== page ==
The great thing about Kristen is that she didn’t just give me her Death Star blast, she backed up her WWBC program with me and started me over with my rewrite. It involved extensive character profiles and an outline that constitutes a first draft with everything but dialogue. . . .
I know all of you pantzers out there are throwing up steel walls at the mere thought of an outline. . . . I feel your pain. . . . But I was actually able to pantz to my delight and get it out of my system to find the real story in all of it.
So why am I telling you this now? I’m happy to say that, after months of adjustments, Kristen passed my draft with praise and only a few suggestions. Now, I'm close to the end of the full manuscript. All 115,000 words of it. Not only that, I no longer hide in my nutrilog when I hear words like “antagonist” and “character arc,” and my hair is clean and dry and lightly fluffed.
So the point of all this? There’s what we know, and what we think we know. What we know is always subject to change, and what we think we know only gets in the way of learning what we need to know.
I thought I knew how to write a book, and for five and a half years, it kept me from learning how to write a book. My eternal thanks to Kristen Lamb for adopting me and smacking me on the head with a rock to knock loose what I thought I knew.
You can check out Kristen Lamb at her blog, where she will teach you the things she’s taught me about writing and social media for authors. She will get even the shyest guinea pig going on a platform.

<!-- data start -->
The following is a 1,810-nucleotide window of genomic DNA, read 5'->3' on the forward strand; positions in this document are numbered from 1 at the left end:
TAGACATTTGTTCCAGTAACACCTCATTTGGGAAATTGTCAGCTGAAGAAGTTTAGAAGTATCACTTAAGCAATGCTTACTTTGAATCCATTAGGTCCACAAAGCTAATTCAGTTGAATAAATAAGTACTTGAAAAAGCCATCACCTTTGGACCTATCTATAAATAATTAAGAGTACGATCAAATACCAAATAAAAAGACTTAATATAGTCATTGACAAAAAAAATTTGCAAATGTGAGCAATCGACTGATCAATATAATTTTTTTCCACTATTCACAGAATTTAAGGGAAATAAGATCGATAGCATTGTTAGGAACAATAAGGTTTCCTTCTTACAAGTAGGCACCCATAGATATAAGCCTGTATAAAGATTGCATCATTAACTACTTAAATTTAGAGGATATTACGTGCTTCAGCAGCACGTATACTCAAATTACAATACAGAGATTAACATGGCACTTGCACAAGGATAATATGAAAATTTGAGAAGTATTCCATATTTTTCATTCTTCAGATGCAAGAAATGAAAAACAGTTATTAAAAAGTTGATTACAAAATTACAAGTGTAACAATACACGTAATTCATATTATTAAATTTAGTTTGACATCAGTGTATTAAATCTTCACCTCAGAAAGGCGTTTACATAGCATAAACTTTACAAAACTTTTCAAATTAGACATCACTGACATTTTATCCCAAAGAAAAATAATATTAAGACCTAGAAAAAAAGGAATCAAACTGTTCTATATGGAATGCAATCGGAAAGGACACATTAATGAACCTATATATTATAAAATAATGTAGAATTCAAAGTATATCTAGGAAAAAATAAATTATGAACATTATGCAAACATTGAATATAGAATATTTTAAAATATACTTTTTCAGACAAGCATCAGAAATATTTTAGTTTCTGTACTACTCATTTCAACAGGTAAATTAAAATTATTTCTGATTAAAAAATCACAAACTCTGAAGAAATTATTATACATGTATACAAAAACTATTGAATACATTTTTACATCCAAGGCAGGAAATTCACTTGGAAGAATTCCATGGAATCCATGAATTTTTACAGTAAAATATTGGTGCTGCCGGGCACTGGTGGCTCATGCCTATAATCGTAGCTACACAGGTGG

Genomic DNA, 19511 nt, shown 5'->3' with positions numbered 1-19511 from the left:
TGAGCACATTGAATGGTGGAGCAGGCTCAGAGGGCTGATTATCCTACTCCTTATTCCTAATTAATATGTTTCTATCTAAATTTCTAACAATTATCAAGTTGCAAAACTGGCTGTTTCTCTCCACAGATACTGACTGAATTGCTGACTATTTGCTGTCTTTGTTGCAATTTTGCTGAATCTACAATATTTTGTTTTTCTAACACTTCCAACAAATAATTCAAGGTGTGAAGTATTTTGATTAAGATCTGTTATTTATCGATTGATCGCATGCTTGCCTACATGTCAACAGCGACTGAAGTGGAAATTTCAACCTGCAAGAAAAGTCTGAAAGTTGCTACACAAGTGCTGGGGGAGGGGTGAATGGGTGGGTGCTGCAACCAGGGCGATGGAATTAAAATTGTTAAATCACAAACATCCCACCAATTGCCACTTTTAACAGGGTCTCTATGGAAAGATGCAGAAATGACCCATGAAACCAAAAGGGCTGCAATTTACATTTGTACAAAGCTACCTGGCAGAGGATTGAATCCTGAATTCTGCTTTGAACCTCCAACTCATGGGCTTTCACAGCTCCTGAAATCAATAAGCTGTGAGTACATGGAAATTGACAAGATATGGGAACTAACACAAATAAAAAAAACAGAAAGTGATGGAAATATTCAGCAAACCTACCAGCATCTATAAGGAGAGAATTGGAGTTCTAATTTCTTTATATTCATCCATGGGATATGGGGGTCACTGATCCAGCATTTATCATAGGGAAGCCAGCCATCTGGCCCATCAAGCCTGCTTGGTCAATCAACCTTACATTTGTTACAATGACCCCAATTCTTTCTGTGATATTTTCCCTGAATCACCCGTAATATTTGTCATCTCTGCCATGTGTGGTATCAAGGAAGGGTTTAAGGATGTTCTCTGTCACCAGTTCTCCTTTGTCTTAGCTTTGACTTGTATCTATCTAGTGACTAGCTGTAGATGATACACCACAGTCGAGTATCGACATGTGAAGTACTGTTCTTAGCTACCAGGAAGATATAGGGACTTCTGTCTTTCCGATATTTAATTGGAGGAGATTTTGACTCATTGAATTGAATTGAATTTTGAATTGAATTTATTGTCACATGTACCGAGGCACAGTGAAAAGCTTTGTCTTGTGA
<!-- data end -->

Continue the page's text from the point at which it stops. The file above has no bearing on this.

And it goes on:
When has what you think you know kept you from learning? How have you been humbled by it? Have you ever had a mentor who genuinely changed your course in life?
All the best to all of you for finding awesome-dipped-in-glitter mentors.
Piper Bayard was once a happy and normal aspiring writer. She spent her days cleaning guns and belly dancing in between shuttling her children to and from school and crafting stories of spies and sci-fi adventure. But she felt there was more. Then, out of nowhere, White Sands beckoned with shocking visions of mushroom clouds and annihilation. Something called to Piper day and night, whispering, “The end is near.”
Piper left suburban safety and trekked through the New Mexico wilderness in search of that apocalyptic explosion. But, alas, she stood too close. Armed only with a ball cap, sunscreen, and her Maui Jim shades, Piper wandered through the desert for 40 days and 40 nights, wondering, “What the hell am I doing?”
By day, Piper followed mirages, leaving sand angels instead of footprints. By night, her nightmares returned. Mad Max and the Four Horseman of the Apocalypse, until one night, the voices finally gave her the answer she sought . . . the key to the identity foreshadowed in her visions of the annihilating blast. “...and there came a Pale Writer....”
The next day townsfolk found her, tube of sunscreen in one hand and a dried rib of saguaro cactus in the other, Piper scribbling madly in the sand. “Who are you?” they asked in wonder. “And why aren’t you sunburned?”
To which Piper replied, “I am the Pale Writer of the Apocalypse.”